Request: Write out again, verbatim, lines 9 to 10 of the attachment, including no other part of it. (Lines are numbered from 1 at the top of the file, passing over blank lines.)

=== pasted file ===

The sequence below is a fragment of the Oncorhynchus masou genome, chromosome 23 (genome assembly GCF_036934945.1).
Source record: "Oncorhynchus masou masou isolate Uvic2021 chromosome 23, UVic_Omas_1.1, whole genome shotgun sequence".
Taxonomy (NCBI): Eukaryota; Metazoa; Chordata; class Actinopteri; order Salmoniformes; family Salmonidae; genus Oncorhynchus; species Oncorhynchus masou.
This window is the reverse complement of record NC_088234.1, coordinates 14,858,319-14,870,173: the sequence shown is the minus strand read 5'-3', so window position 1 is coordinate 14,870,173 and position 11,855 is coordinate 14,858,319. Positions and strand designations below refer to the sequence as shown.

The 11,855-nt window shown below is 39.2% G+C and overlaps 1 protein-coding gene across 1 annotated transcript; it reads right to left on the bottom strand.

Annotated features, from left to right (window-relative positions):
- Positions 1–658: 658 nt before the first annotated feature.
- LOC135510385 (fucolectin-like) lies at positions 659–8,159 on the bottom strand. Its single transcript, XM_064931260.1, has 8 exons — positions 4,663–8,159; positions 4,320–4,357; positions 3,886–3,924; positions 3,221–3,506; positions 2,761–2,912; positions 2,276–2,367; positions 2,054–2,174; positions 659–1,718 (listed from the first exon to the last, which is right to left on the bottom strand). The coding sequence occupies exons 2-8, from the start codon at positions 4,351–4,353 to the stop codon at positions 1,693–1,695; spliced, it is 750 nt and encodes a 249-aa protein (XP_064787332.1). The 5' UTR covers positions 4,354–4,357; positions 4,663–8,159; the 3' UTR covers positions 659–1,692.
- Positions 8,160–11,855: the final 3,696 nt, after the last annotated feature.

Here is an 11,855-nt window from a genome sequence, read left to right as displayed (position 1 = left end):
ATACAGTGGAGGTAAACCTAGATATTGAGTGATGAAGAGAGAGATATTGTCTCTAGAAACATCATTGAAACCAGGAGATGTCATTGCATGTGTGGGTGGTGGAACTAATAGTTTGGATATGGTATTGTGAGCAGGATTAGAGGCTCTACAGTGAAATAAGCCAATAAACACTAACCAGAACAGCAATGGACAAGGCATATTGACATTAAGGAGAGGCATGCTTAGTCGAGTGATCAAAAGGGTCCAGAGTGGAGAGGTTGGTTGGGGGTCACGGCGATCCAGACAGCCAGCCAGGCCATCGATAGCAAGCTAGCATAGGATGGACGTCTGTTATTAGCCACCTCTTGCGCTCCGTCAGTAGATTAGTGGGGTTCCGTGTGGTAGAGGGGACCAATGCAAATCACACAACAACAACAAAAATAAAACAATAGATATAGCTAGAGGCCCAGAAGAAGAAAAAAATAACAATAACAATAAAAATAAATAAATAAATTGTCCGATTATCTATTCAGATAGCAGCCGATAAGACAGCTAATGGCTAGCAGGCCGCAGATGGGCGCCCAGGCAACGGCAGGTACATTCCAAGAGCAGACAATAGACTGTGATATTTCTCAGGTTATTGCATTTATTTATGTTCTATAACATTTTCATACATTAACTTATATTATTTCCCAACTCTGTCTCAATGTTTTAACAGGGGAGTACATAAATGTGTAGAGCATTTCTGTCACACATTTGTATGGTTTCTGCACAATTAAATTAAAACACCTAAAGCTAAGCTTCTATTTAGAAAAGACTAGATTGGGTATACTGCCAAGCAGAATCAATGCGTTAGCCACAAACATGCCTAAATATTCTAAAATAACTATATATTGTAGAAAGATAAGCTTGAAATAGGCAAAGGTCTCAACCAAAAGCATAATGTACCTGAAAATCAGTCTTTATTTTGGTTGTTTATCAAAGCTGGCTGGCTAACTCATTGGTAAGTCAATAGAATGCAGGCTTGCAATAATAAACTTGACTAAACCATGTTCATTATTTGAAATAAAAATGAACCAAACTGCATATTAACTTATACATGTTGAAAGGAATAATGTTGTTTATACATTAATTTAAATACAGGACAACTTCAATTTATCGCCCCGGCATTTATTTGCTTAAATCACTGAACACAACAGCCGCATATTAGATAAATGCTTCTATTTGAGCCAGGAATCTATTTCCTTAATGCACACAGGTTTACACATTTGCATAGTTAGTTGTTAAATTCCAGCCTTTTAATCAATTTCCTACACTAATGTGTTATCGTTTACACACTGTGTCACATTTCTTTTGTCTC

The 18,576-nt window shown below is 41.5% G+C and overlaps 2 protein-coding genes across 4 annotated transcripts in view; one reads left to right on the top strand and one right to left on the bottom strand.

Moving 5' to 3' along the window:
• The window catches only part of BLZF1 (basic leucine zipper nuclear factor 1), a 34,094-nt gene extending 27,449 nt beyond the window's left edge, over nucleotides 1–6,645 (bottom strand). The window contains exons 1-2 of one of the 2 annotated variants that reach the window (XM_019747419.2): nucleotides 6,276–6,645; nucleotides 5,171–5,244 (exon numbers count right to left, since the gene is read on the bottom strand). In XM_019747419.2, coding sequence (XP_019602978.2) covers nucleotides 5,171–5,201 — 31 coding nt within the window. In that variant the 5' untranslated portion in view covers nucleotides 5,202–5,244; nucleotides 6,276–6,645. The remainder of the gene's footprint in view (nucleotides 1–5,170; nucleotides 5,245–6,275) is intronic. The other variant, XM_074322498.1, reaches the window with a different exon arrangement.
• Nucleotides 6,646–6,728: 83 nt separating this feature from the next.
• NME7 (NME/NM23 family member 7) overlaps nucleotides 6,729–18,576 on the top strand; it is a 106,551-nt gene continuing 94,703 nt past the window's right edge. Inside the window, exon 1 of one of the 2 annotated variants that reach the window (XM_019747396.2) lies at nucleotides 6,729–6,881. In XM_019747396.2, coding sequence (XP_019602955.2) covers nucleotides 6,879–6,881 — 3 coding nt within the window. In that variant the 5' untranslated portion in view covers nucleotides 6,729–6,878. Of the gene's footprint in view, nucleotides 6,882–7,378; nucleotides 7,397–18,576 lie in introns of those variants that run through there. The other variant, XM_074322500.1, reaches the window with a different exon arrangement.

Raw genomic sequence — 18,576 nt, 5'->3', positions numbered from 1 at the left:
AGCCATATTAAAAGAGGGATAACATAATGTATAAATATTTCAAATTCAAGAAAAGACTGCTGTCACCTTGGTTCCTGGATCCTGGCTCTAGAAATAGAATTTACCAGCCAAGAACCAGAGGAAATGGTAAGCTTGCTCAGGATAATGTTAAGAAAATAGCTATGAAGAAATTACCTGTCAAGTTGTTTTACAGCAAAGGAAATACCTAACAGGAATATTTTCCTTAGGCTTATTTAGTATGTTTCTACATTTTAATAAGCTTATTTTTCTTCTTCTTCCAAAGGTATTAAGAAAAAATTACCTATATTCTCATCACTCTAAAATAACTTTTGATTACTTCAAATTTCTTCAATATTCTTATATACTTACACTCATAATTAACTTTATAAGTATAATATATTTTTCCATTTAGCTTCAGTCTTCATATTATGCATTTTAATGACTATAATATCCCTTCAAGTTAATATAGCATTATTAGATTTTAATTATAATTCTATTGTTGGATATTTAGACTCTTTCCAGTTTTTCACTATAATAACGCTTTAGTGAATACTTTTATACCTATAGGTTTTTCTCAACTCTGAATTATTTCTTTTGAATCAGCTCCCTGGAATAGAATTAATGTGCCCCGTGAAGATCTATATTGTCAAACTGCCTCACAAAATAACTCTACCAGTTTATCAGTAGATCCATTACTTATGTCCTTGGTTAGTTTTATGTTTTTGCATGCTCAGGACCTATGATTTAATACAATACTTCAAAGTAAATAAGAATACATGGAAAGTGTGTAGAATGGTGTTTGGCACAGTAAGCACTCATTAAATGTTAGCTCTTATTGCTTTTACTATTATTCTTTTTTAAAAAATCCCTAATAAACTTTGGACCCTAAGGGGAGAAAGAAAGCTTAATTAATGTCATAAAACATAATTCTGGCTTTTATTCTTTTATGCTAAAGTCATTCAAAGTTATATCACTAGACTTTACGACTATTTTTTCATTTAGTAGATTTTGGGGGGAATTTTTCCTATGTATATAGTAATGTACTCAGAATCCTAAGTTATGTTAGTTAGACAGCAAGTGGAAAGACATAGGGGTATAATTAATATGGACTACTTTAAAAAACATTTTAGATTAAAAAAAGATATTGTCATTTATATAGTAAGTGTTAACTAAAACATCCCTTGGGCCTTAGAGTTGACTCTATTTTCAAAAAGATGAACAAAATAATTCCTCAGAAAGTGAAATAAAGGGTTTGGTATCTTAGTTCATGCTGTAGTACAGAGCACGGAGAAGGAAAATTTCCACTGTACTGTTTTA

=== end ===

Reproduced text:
- Positions 8,160–11,855: the final 3,696 nt, after the last annotated feature.

Here is an 11,855-nt window from a genome sequence, read left to right as displayed (position 1 = left end):